5 Sep 2014

Minor parties dispute polls in debate

10:26 pm on 5 September 2014

The accuracy of recent election polls, which show National having support of at least 50 percent, has been challenged during a multi-party leaders' debate on television tonight.

From left:  Brendan Horan, Hone Harawira, Winston Peters, Russel Norman, Te Ururoa Flavell, Peter Dunne, Jamie Whyte and Colin Craig.

From left: Brendan Horan, Hone Harawira, Winston Peters, Russel Norman, Te Ururoa Flavell, Peter Dunne, Jamie Whyte and Colin Craig. Photo: GETTY IMAGES / Jason Oxenham

Three polls out today give National support of at least 50 percent, despite weeks of negative publicity following the release of Nicky Hager's Dirty Politics book, and the resulting resignation of Judith Collins as a minister.

The polls from Colmar Brunton, Stuff-Ipsos and New Zealand Herald-Digipoll show support for Labour falling to between 23.8 percent and 26 percent.

Leaders from the minor parties took part in a debate tonight on Television New Zealand. They were: Independent Coalition's Brendan Horan, Internet Mana's Hone Harawira, New Zealand First leader Winston Peters, Green Party co-leader Russel Norman, Maori Party leader Te Ururoa Flavell, United Future's Peter Dunne, ACT's Jamie Whyte and Colin Craig from the Conservative Party.

The leaders of the two major parties, National's John Key and David Cunliffe from Labour, took part in a TVNZ debate on 28 August and didn't participate tonight.

New Zealand First leader Winston Peters said the polls flatter some parties while seriously under-representing others' support, and he would turn the polls into confetti on election night, 20 September.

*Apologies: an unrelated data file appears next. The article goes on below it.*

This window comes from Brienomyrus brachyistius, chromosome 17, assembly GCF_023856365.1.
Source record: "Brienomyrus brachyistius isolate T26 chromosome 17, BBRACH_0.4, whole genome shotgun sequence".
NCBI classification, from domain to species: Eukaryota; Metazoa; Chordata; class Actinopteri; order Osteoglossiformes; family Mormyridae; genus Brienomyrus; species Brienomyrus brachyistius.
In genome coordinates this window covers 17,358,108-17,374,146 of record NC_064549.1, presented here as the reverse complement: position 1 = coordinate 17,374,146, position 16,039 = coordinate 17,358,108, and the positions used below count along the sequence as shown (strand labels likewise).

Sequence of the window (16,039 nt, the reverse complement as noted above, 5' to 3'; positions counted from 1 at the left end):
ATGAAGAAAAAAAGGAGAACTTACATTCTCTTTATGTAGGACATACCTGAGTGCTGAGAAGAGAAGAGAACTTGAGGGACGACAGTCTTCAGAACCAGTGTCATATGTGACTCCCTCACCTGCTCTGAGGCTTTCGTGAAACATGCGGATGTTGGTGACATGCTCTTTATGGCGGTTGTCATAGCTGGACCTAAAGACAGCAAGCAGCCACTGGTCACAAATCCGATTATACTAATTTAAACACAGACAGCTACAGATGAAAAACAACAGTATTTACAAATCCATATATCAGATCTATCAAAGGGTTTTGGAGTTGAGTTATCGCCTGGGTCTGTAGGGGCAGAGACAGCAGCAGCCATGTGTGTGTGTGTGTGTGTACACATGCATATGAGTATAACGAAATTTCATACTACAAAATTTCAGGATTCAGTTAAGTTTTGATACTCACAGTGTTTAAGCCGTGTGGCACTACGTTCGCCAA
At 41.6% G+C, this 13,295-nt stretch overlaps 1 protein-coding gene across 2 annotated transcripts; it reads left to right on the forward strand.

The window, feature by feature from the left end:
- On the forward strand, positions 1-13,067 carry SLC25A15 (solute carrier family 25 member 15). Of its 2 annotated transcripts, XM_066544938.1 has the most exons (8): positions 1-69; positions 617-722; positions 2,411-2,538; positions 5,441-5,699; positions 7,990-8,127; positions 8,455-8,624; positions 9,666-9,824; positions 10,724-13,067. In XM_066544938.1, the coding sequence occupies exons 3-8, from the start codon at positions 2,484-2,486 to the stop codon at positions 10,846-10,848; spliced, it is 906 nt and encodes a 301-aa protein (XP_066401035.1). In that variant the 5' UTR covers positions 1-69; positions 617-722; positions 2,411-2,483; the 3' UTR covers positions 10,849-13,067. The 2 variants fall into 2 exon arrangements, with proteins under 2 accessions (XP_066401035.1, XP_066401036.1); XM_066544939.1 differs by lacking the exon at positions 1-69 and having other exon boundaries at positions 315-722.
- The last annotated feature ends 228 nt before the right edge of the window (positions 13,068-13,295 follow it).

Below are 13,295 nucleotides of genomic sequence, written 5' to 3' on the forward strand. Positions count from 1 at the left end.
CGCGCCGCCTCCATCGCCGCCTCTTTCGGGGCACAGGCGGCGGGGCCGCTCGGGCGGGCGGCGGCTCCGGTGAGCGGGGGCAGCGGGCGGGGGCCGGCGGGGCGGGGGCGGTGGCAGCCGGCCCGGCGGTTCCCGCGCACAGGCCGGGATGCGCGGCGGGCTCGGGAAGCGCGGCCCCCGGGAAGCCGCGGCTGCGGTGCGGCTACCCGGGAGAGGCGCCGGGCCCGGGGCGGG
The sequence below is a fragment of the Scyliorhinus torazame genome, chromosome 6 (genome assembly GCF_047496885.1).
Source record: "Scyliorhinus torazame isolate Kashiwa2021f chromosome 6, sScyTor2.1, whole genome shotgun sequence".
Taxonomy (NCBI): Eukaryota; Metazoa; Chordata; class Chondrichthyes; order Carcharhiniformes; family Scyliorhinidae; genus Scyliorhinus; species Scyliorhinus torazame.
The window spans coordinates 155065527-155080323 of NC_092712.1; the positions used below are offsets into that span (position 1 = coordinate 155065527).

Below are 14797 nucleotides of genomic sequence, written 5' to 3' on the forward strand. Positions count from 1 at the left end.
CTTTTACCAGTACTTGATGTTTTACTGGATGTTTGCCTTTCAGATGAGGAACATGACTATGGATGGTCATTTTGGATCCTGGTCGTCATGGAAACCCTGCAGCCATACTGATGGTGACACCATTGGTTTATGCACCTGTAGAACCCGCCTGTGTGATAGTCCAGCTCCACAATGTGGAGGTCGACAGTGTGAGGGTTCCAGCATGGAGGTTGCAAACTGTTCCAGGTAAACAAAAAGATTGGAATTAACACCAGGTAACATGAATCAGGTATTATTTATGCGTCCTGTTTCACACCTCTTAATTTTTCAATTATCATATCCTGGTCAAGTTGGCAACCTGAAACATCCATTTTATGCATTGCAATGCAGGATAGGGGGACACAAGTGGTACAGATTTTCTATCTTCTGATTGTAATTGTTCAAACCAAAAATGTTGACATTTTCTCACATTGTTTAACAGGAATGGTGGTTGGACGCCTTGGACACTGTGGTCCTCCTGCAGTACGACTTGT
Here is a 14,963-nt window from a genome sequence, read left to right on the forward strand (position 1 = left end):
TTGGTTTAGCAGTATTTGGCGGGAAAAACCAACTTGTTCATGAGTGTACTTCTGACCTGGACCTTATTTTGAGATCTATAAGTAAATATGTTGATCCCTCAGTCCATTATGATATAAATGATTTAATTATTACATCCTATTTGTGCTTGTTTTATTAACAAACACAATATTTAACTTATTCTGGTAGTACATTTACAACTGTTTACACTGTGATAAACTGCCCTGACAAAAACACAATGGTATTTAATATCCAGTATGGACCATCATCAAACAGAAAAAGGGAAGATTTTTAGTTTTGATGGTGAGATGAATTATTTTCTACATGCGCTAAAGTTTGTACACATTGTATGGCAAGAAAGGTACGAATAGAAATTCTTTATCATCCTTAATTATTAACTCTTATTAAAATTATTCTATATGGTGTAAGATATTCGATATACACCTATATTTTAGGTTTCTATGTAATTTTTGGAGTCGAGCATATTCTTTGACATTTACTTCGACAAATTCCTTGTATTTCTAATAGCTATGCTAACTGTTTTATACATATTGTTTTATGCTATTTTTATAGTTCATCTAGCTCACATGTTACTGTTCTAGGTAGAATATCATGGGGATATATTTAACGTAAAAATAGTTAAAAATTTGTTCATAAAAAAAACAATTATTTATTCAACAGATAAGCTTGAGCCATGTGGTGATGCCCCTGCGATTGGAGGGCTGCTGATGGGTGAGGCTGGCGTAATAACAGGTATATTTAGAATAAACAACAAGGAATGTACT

Conservative Party leader Colin Craig said the polls ignore voters who are currently undecided but tend to vote for smaller parties.

Mana leader Hone Harawira said because the polls are conducted via telephone landlines, they miss a lot of Maori voters.

However, United Future leader Peter Dunne said taken together the polls show there is no mood for a change of government.

Fears for Maori seats

Maori Party co-leader Te Ururoa Flavell said Maori are worried about the implications the Internet-Mana alliance could have on the future of Maori electoral seats.

Mr Flavell said many are worried about the consequences for Maori seats if the Mana leader Hone Harawira wins the Te Tai Tokerau seat and brings Internet Party candidates into Parliament with him.

"The real fear from Maori communities I've spoken to is the loss of the Maori seats on the back of what people see as a rort of the system - albeit it is law now - but they see a real fear that the Maori seats may be in jeopardy because of the compromising of the Tai Tokerau seat."

Dirtiest election yet, says Dunne

United Future leader Peter Dunne said this year's election is the dirtiest he can recall, making it tough for parties to get their messages across to the public.

"Every campaign has its moments. This one, I think, just has been a consistent trawl of dirt and as a consequence I think everyone has been affected in terms of getting their message out."

Mr Dunne said he hoped the Dirty Politics scandal is beginning to fade.

Poll of Polls

The latest surveys change the averages in Radio New Zealand's POLL of POLLS compiled by political analyst Colin James:

  • National 50.2%
  • Labour 25.9%
  • Greens 12.0%
  • NZ First 5.6%
  • Conservative 3.3%
  • Internet Mana 2.2%
  • Maori 0.9%
  • ACT 0.3%
  • United Future 0.2%

The Poll of Polls is calculated from the last four most recent polls.

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